Some worries were completely unreasonable based on nothing concrete: 

  • What if something dreadful happens while I’m gone
  • What if I never see him again, and here I am a million miles away, or just a couple miles, what’s the difference?!
  • What if he were kidnapped? 
  • What if he starves to death because I didn’t pump breastmilk for him, because that’s just something I chose not to do? 
  • What if he cries for me? 
  • What was I doing out here?

Then the Grief

 
Not only was this my first run as a mother.

It was also my first run without a father.

He had died on June 1, four weeks prior to Avie’s birth. He fell sick two weeks before I became pregnant, and I watched him suffer in the hospital for most of my pregnancy, and then die, while I was 32 weeks pregnant. 

He was 61 years old. I was 30.

Between the worries that rolled in with new motherhood during this run came the despairing thoughts that came with his death.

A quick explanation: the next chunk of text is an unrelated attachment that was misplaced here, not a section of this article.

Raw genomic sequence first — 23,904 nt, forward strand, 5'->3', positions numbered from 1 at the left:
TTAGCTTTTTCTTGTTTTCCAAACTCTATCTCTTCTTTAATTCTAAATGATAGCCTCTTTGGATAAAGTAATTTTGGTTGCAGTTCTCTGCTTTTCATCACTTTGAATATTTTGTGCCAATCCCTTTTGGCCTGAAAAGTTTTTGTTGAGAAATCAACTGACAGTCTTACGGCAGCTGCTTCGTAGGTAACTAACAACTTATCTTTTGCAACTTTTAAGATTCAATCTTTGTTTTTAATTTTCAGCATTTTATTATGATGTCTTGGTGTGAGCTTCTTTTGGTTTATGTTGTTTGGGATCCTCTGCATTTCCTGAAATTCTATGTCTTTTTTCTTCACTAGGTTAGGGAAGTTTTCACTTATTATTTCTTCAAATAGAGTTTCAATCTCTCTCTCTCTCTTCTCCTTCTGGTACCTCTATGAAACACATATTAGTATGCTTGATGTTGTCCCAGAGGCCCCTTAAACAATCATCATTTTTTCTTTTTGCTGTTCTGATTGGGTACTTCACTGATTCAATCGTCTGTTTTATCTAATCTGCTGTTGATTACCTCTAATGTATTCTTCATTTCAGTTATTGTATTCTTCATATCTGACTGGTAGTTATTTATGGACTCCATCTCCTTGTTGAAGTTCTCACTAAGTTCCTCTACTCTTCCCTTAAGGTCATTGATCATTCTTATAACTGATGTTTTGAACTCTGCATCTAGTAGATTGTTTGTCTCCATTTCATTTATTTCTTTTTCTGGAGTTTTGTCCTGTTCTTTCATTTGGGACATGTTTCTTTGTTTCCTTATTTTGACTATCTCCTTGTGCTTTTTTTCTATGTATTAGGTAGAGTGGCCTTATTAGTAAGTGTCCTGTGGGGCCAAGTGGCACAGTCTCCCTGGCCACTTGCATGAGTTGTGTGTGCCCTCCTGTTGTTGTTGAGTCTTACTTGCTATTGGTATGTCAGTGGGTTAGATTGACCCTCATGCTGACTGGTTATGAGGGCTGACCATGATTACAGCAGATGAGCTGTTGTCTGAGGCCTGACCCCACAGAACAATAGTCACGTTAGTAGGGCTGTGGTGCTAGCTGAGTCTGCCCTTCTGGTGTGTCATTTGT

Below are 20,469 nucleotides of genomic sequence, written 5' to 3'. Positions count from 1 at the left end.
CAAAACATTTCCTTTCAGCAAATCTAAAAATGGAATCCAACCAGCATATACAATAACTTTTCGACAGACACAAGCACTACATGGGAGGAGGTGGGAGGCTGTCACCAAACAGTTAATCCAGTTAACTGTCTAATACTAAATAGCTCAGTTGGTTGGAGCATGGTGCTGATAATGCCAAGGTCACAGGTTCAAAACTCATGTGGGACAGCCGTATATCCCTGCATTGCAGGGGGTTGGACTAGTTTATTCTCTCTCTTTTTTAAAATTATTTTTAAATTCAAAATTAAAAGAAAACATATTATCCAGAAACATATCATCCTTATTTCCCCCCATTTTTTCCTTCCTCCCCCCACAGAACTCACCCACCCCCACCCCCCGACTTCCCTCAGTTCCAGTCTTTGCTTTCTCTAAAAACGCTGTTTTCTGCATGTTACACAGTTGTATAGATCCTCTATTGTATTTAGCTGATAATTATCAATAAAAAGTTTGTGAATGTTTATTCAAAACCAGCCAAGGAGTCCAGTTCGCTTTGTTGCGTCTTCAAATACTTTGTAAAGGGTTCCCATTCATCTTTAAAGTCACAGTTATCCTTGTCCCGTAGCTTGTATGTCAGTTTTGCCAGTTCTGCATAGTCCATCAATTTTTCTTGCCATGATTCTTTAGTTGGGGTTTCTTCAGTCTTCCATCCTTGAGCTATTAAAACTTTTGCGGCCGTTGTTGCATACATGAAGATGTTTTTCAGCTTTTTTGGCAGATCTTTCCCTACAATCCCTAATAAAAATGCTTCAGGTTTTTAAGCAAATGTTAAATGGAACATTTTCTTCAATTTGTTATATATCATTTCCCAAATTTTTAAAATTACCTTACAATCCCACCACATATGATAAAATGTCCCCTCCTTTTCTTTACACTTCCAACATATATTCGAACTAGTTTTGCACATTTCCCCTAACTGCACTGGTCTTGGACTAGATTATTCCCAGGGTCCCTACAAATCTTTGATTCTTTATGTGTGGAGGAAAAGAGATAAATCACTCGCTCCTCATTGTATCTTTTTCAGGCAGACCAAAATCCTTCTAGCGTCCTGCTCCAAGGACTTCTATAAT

My dad was my biggest running fan. In what I would describe as a once tumultuous but repaired relationship, running brought us together, and now, that connection was lost, gone forever. Or so I thought.

I increased my pace to drown out the brokenhearted ruminations that came flooding in like a tsunami, but it only magnified the physical suffering. 

It felt like forever, being away from Avie, and scary, being alone with bottomless grief.

A Tipping Point


What I sought when I stepped out the door that day was the blissful runner’s high.

Running is what I was relying upon to relieve stress, anxiety and all things postpartum. 

Instead, what I got was a hard run mixed with pain, bewilderment, confusion and emotions erupting from every direction.

Running was having an unanticipated effect upon every aspect of my being. 

From that day forward, running changed for me, forever.

In a way, that run partially set the tone for the next eight years of running. Instead of constantly worrying, though, I ran to process the worries, let go of the nonsense ones, and to alleviate the real ones. I ran to cope with grief. 

Running allowed emotions to erupt. Then, one by one, running placated all those emotions.